14. Lemieux, C.J.; Groulx, M.W.; Bocking, S.; Beechey, T.J. Evidence-based decision-making in Canada’s protected areas organizations: Implications for management effectiveness. FACETS, 3, 392–414.
  15. Nguyen, V.M.; Young, N.; Cooke, S.J. A roadmap for knowledge exchange and mobilization research in conservation and natural resource management. Conserv. Biol. 2017, 31, 789-798.
  16. Raymond, C.M.; Fazey, I.; Reed, M.S.; Stringer, L.C.; Robinson, G.M.; Evely, A.C. Integrating local and scientific knowledge for environmental management. J. Environ. Manag. 2010, 91, 1766–1777.
  17. Segan, D.B.; Bottrill, M.C.; Baxter, P.W.; Possingham, H.P. Using conservation evidence to guide management. Conserv. Biol. 2011, 25, 200–202.
  18. Sutherland W.J.; Bellingan, L.; Bellingham, J.R.; Blackstock, J.J.; Bloomfield, R.M.; Bravo, M., Cadman, V.M.; Cleevely, D.D.; Clements, A.; Cohen, A.S. A collaboratively-derived science-policy research agenda. PLoS ONE 2012, 7, e31824. doi:10.1371/journal.pone.0031824.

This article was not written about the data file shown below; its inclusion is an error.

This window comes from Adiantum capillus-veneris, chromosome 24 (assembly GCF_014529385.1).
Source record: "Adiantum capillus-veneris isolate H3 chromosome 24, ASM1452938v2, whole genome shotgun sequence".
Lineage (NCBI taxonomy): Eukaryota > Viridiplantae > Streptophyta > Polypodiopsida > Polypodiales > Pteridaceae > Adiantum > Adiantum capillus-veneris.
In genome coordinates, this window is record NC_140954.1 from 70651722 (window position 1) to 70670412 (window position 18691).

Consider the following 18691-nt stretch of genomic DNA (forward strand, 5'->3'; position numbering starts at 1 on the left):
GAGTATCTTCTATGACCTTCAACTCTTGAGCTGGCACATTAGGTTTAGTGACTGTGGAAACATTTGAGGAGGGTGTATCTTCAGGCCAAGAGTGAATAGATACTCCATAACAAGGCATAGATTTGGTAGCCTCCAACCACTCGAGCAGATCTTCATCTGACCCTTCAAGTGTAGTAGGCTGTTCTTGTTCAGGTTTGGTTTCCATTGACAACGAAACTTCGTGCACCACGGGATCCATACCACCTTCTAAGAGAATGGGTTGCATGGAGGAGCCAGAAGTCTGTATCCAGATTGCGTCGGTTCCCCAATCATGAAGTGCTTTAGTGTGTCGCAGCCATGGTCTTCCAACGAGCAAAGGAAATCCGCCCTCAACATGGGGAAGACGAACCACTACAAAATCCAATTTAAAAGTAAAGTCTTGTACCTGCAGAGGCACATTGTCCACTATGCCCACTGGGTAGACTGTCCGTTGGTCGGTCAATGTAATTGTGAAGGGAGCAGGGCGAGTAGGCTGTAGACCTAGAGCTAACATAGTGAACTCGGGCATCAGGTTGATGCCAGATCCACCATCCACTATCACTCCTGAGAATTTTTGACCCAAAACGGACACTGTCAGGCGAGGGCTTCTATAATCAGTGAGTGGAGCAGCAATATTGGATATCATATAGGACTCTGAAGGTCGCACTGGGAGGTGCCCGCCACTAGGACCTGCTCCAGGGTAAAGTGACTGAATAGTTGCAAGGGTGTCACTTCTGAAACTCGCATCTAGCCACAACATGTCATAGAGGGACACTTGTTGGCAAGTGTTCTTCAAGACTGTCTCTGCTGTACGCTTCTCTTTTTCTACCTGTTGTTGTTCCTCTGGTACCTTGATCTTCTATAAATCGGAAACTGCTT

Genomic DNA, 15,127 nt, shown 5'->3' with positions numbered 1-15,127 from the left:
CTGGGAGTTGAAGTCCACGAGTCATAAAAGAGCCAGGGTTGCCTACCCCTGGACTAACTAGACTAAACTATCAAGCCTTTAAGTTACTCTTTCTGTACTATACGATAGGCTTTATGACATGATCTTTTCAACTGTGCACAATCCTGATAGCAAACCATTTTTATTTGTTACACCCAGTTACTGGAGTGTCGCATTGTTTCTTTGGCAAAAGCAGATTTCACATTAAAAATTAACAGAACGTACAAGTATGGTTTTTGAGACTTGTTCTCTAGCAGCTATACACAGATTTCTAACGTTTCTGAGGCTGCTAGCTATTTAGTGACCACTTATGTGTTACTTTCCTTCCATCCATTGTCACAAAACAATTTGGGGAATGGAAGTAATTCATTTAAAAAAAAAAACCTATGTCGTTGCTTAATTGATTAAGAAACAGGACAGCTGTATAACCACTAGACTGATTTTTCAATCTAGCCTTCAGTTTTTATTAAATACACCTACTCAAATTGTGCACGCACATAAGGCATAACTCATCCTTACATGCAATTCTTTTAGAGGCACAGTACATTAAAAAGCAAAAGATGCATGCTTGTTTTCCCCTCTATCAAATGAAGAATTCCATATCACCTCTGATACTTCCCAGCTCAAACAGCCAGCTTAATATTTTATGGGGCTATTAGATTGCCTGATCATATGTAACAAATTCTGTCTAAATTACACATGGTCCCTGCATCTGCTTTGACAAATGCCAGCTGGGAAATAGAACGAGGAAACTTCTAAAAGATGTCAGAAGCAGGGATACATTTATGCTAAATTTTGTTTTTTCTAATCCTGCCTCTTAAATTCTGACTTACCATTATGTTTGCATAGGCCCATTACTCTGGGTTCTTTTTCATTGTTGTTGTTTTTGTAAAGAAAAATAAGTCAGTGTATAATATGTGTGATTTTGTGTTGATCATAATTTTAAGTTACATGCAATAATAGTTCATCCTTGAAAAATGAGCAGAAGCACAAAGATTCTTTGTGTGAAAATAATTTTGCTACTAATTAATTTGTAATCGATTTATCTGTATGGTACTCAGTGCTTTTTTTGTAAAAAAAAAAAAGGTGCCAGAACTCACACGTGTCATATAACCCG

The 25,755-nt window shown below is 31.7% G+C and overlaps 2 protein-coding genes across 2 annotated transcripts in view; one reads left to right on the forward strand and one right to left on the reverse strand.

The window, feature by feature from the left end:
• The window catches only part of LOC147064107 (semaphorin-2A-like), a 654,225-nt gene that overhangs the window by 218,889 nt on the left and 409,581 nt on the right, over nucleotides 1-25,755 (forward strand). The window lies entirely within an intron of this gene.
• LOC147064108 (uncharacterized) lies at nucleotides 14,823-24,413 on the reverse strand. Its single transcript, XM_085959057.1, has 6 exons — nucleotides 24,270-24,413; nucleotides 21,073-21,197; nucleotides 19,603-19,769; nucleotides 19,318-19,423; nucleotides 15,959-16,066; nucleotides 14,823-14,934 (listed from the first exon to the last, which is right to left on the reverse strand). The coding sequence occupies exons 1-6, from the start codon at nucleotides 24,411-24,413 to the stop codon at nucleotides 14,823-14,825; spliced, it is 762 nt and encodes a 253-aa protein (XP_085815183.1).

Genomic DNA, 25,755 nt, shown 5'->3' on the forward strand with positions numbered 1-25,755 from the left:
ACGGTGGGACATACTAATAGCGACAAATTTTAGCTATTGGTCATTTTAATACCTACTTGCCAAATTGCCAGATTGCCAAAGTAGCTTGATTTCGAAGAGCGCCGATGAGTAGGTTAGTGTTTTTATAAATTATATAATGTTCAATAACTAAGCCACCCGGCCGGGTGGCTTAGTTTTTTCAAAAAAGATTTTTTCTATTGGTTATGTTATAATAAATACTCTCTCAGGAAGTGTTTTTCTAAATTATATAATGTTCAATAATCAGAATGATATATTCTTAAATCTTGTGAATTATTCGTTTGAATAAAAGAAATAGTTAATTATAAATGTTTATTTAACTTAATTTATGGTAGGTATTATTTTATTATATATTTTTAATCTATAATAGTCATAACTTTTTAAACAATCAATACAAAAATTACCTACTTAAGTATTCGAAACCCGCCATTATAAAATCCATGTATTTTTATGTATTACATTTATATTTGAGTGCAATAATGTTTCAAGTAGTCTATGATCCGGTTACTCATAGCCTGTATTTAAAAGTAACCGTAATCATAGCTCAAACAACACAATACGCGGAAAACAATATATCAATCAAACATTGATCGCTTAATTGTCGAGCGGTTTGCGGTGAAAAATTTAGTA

Manuscript Submission Information

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Submitted manuscripts should not have been published previously, nor be under consideration for publication elsewhere (except conference proceedings papers). All manuscripts are thoroughly refereed through a single-blind peer-review process. A guide for authors and other relevant information for submission of manuscripts is available on the Instructions for Authors page. Land is an international peer-reviewed open access monthly journal published by MDPI.

Please visit the Instructions for Authors page before submitting a manuscript. The Article Processing Charge (APC) for publication in this open access journal is 1000 CHF (Swiss Francs). Submitted papers should be well formatted and use good English. Authors may use MDPI's English editing service prior to publication or during author revisions.


  • knowledge mobilization
  • protected areas
  • management
  • planning
  • evidence-based decision-making
  • case studies.

Published Papers (1 paper)

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Open AccessFeature PaperArticle